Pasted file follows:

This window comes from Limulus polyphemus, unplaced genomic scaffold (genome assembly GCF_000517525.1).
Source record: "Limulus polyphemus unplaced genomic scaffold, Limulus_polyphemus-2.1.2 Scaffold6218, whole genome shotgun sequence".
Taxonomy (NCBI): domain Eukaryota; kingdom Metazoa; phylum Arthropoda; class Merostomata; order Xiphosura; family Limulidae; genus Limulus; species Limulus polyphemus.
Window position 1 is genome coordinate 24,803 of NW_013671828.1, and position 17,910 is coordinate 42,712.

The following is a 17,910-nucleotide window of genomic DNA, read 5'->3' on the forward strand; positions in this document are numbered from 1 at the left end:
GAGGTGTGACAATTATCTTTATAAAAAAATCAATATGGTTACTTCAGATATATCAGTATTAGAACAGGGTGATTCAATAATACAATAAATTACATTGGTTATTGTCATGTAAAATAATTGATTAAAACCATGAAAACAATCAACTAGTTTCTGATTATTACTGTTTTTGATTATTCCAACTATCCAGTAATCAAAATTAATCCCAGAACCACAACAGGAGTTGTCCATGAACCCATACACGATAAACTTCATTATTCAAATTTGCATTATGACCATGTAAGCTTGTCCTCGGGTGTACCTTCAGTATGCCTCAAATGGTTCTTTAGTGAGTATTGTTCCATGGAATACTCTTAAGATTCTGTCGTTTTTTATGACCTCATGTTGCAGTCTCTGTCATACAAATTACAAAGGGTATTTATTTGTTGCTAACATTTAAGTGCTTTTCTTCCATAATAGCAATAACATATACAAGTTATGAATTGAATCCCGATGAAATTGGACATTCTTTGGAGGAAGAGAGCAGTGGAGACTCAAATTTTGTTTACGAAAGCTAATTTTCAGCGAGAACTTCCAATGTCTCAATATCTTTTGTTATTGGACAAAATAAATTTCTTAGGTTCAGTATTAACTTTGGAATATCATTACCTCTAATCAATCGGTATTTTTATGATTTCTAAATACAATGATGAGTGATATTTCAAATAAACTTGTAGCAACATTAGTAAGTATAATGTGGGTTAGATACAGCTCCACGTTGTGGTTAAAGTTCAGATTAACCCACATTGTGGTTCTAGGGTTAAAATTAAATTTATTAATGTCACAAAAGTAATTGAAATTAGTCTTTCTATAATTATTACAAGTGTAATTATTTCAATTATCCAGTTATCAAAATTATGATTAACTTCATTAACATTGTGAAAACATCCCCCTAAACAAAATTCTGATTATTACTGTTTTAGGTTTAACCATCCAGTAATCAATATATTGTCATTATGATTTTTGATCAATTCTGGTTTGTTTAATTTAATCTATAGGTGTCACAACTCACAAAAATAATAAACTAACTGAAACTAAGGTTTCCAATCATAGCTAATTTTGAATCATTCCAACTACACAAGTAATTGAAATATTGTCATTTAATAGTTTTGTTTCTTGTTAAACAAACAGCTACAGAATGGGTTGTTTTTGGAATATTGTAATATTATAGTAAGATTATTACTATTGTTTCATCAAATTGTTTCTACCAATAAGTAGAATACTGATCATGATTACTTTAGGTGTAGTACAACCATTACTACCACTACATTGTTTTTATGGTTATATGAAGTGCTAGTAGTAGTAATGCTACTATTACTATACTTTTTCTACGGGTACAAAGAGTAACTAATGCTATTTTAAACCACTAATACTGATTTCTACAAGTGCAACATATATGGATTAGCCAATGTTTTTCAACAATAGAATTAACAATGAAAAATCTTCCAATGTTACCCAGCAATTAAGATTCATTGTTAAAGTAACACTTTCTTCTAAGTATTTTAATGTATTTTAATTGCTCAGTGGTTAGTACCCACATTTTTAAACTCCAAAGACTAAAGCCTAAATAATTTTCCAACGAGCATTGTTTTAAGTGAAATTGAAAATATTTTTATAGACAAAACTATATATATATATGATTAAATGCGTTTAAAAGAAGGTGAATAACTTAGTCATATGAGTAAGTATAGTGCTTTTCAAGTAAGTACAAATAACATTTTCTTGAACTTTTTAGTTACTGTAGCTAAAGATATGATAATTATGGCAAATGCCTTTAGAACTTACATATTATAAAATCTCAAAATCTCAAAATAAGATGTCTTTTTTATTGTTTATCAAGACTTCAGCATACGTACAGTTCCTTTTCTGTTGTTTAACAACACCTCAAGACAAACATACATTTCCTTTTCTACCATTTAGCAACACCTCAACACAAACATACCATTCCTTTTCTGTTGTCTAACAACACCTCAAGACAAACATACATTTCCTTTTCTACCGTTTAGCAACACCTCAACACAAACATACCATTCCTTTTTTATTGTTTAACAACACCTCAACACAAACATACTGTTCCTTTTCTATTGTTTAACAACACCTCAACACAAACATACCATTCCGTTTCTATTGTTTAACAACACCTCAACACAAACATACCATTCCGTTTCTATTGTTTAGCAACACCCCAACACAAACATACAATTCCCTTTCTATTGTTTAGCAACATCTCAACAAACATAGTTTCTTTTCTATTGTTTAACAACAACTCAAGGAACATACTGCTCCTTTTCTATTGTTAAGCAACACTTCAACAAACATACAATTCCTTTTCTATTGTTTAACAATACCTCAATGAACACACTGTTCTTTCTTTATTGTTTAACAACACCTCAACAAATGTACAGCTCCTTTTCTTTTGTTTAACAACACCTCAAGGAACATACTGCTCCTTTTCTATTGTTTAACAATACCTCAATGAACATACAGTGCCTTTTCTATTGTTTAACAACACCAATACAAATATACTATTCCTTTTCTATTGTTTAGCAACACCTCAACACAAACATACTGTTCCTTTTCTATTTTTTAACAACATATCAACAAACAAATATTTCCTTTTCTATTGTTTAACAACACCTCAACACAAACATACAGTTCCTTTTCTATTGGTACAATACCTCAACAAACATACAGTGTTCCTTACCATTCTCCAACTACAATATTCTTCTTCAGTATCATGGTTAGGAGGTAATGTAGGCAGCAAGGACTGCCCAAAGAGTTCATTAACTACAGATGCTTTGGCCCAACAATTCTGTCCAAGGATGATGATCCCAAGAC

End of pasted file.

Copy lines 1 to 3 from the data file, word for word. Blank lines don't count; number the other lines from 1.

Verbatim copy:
This window comes from Limulus polyphemus, unplaced genomic scaffold (genome assembly GCF_000517525.1).
Source record: "Limulus polyphemus unplaced genomic scaffold, Limulus_polyphemus-2.1.2 Scaffold6218, whole genome shotgun sequence".
Taxonomy (NCBI): domain Eukaryota; kingdom Metazoa; phylum Arthropoda; class Merostomata; order Xiphosura; family Limulidae; genus Limulus; species Limulus polyphemus.